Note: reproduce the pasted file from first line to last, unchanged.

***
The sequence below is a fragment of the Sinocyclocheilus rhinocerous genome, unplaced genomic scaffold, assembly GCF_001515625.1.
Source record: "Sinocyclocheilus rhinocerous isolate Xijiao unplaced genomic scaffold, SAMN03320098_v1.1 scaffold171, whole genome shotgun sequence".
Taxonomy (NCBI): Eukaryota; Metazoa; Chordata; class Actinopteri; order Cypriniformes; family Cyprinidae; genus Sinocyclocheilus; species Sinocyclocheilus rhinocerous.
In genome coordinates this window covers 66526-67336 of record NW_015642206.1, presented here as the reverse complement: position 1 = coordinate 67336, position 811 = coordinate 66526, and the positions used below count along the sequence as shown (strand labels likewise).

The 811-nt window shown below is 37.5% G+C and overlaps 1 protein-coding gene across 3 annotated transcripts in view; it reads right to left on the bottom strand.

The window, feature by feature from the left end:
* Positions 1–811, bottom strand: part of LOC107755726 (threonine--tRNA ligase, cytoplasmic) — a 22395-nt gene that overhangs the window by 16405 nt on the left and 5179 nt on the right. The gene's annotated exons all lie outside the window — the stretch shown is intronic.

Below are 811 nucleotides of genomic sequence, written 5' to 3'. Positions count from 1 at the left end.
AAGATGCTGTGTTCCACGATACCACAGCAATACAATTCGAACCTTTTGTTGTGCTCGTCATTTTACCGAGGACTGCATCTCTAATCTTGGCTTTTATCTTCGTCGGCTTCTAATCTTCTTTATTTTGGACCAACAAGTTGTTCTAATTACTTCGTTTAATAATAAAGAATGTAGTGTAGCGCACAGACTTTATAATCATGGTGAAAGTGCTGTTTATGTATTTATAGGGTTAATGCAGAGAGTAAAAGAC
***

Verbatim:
The sequence below is a fragment of the Sinocyclocheilus rhinocerous genome, unplaced genomic scaffold, assembly GCF_001515625.1.
Source record: "Sinocyclocheilus rhinocerous isolate Xijiao unplaced genomic scaffold, SAMN03320098_v1.1 scaffold171, whole genome shotgun sequence".
Taxonomy (NCBI): Eukaryota; Metazoa; Chordata; class Actinopteri; order Cypriniformes; family Cyprinidae; genus Sinocyclocheilus; species Sinocyclocheilus rhinocerous.
In genome coordinates this window covers 66526-67336 of record NW_015642206.1, presented here as the reverse complement: position 1 = coordinate 67336, position 811 = coordinate 66526, and the positions used below count along the sequence as shown (strand labels likewise).

The 811-nt window shown below is 37.5% G+C and overlaps 1 protein-coding gene across 3 annotated transcripts in view; it reads right to left on the bottom strand.

The window, feature by feature from the left end:
* Positions 1–811, bottom strand: part of LOC107755726 (threonine--tRNA ligase, cytoplasmic) — a 22395-nt gene that overhangs the window by 16405 nt on the left and 5179 nt on the right. The gene's annotated exons all lie outside the window — the stretch shown is intronic.

Below are 811 nucleotides of genomic sequence, written 5' to 3'. Positions count from 1 at the left end.
AAGATGCTGTGTTCCACGATACCACAGCAATACAATTCGAACCTTTTGTTGTGCTCGTCATTTTACCGAGGACTGCATCTCTAATCTTGGCTTTTATCTTCGTCGGCTTCTAATCTTCTTTATTTTGGACCAACAAGTTGTTCTAATTACTTCGTTTAATAATAAAGAATGTAGTGTAGCGCACAGACTTTATAATCATGGTGAAAGTGCTGTTTATGTATTTATAGGGTTAATGCAGAGAGTAAAAGAC